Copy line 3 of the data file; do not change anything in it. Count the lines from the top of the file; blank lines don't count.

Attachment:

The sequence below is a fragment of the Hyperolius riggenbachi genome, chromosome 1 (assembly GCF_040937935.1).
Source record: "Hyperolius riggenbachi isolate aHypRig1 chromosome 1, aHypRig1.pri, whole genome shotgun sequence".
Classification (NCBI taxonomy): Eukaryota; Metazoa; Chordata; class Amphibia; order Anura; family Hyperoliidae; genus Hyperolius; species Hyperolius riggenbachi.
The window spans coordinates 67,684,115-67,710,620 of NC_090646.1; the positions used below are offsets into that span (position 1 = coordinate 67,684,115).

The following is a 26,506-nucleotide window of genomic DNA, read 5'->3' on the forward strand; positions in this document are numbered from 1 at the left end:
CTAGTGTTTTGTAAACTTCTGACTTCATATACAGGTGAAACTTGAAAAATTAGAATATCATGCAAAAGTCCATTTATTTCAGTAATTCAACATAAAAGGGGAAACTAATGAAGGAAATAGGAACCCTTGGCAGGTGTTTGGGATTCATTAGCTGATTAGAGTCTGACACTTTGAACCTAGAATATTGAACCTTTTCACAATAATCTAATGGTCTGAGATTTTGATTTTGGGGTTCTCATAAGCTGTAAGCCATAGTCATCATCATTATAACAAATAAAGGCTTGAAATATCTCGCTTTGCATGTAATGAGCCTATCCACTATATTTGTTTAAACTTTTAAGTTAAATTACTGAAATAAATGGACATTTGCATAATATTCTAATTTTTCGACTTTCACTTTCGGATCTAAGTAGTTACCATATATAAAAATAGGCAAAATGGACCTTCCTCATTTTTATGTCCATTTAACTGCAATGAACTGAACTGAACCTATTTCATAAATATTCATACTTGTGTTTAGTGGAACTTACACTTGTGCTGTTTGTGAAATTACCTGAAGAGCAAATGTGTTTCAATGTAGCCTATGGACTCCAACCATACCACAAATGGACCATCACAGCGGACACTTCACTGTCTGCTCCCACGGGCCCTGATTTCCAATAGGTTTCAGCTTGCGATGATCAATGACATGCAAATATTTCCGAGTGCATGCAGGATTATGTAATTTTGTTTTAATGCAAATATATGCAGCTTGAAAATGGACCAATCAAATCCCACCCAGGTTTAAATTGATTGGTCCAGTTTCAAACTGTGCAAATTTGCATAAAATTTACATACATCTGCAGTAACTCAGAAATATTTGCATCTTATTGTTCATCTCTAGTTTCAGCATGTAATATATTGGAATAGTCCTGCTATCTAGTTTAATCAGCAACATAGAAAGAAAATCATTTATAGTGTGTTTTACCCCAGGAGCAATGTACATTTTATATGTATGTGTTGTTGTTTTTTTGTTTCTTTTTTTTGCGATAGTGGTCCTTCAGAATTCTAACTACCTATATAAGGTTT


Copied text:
Classification (NCBI taxonomy): Eukaryota; Metazoa; Chordata; class Amphibia; order Anura; family Hyperoliidae; genus Hyperolius; species Hyperolius riggenbachi.